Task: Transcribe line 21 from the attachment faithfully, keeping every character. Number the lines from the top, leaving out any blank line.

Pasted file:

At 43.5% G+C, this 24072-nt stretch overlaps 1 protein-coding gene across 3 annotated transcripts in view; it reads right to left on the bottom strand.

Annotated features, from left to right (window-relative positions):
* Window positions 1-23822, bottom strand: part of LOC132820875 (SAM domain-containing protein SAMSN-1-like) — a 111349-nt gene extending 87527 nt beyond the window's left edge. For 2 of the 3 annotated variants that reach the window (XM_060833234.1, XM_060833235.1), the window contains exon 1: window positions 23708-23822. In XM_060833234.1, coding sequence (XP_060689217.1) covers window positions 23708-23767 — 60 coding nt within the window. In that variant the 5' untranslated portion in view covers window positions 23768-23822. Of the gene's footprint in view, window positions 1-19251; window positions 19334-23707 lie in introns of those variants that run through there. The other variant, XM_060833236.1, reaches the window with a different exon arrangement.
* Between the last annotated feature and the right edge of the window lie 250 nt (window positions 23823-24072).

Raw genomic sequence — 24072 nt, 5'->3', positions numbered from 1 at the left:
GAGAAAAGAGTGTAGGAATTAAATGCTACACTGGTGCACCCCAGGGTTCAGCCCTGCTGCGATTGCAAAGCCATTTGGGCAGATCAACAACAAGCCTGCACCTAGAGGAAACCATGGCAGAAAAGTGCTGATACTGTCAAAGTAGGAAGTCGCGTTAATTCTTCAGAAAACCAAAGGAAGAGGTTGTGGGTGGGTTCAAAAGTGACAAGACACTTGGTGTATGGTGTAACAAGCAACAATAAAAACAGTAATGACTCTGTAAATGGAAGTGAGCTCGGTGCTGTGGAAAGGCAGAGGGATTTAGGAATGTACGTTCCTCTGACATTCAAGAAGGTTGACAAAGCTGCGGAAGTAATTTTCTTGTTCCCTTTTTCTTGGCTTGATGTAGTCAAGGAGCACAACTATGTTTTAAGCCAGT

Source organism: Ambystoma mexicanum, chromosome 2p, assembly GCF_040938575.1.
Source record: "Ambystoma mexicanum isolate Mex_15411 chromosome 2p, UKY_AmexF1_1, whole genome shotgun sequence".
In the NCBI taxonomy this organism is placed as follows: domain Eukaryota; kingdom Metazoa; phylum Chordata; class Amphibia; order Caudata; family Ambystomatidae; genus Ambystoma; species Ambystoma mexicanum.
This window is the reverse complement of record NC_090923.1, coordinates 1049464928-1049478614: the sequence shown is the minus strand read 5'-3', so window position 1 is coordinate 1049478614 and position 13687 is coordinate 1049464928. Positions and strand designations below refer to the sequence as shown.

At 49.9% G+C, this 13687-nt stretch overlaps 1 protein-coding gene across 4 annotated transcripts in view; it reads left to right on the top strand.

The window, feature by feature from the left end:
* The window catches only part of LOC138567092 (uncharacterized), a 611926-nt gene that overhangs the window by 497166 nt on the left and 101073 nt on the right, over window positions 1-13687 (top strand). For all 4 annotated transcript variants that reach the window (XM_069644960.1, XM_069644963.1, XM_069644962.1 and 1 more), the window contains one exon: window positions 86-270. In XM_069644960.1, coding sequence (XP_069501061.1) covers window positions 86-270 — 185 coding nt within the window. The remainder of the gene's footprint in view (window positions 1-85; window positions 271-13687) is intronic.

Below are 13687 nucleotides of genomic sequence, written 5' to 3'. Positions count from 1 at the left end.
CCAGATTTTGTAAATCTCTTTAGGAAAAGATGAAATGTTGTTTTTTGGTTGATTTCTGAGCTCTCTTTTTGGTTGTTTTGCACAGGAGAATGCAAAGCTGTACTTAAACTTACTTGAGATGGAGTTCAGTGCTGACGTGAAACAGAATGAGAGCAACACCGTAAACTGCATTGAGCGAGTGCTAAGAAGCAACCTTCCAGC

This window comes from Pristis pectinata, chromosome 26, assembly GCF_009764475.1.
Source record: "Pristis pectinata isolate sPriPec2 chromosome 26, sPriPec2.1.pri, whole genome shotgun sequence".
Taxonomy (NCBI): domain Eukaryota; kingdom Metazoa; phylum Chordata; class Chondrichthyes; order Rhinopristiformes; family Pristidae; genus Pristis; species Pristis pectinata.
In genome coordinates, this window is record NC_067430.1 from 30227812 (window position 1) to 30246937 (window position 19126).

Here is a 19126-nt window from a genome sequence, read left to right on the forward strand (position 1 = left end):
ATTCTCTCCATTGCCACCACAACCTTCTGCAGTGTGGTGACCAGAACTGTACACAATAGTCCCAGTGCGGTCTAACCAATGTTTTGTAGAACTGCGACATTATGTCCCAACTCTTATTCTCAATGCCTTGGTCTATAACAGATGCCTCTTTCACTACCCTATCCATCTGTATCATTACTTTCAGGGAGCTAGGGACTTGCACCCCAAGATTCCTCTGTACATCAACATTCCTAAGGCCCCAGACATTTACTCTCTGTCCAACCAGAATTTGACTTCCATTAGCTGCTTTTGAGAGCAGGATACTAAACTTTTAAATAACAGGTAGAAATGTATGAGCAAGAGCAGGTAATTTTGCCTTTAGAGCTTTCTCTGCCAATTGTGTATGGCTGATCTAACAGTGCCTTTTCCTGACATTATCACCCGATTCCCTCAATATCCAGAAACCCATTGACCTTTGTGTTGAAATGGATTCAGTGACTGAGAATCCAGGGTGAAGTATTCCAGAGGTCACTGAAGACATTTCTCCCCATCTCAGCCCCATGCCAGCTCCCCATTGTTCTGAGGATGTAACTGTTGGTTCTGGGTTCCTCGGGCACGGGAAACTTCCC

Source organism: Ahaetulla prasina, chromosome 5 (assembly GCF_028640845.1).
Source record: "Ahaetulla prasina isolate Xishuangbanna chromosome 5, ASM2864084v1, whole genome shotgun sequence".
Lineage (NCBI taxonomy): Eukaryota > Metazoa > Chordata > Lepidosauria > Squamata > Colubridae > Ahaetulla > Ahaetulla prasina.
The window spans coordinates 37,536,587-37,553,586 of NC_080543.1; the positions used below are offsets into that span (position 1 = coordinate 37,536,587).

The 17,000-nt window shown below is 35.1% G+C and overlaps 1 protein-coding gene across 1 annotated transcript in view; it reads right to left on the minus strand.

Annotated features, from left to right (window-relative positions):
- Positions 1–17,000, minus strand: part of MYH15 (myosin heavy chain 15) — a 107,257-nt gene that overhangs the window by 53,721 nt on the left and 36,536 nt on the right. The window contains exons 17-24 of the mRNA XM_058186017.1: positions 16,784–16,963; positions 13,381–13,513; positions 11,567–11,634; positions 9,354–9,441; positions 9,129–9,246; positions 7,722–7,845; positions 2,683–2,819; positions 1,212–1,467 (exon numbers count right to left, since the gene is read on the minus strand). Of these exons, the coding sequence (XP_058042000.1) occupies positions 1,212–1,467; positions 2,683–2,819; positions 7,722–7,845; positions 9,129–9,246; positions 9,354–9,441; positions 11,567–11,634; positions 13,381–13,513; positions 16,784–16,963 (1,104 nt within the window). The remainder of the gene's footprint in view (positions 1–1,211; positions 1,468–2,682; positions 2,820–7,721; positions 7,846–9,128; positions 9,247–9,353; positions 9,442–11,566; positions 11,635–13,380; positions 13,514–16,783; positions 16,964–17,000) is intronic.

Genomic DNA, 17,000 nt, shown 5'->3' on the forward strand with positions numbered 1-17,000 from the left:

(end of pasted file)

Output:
ATTCTCTCCATTGCCACCACAACCTTCTGCAGTGTGGTGACCAGAACTGTACACAATAGTCCCAGTGCGGTCTAACCAATGTTTTGTAGAACTGCGACATTATGTCCCAACTCTTATTCTCAATGCCTTGGTCTATAACAGATGCCTCTTTCACTACCCTATCCATCTGTATCATTACTTTCAGGGAGCTAGGGACTTGCACCCCAAGATTCCTCTGTACATCAACATTCCTAAGGCCCCAGACATTTACTCTCTGTCCAACCAGAATTTGACTTCCATTAGCTGCTTTTGAGAGCAGGATACTAAACTTTTAAATAACAGGTAGAAATGTATGAGCAAGAGCAGGTAATTTTGCCTTTAGAGCTTTCTCTGCCAATTGTGTATGGCTGATCTAACAGTGCCTTTTCCTGACATTATCACCCGATTCCCTCAATATCCAGAAACCCATTGACCTTTGTGTTGAAATGGATTCAGTGACTGAGAATCCAGGGTGAAGTATTCCAGAGGTCACTGAAGACATTTCTCCCCATCTCAGCCCCATGCCAGCTCCCCATTGTTCTGAGGATGTAACTGTTGGTTCTGGGTTCCTCGGGCACGGGAAACTTCCC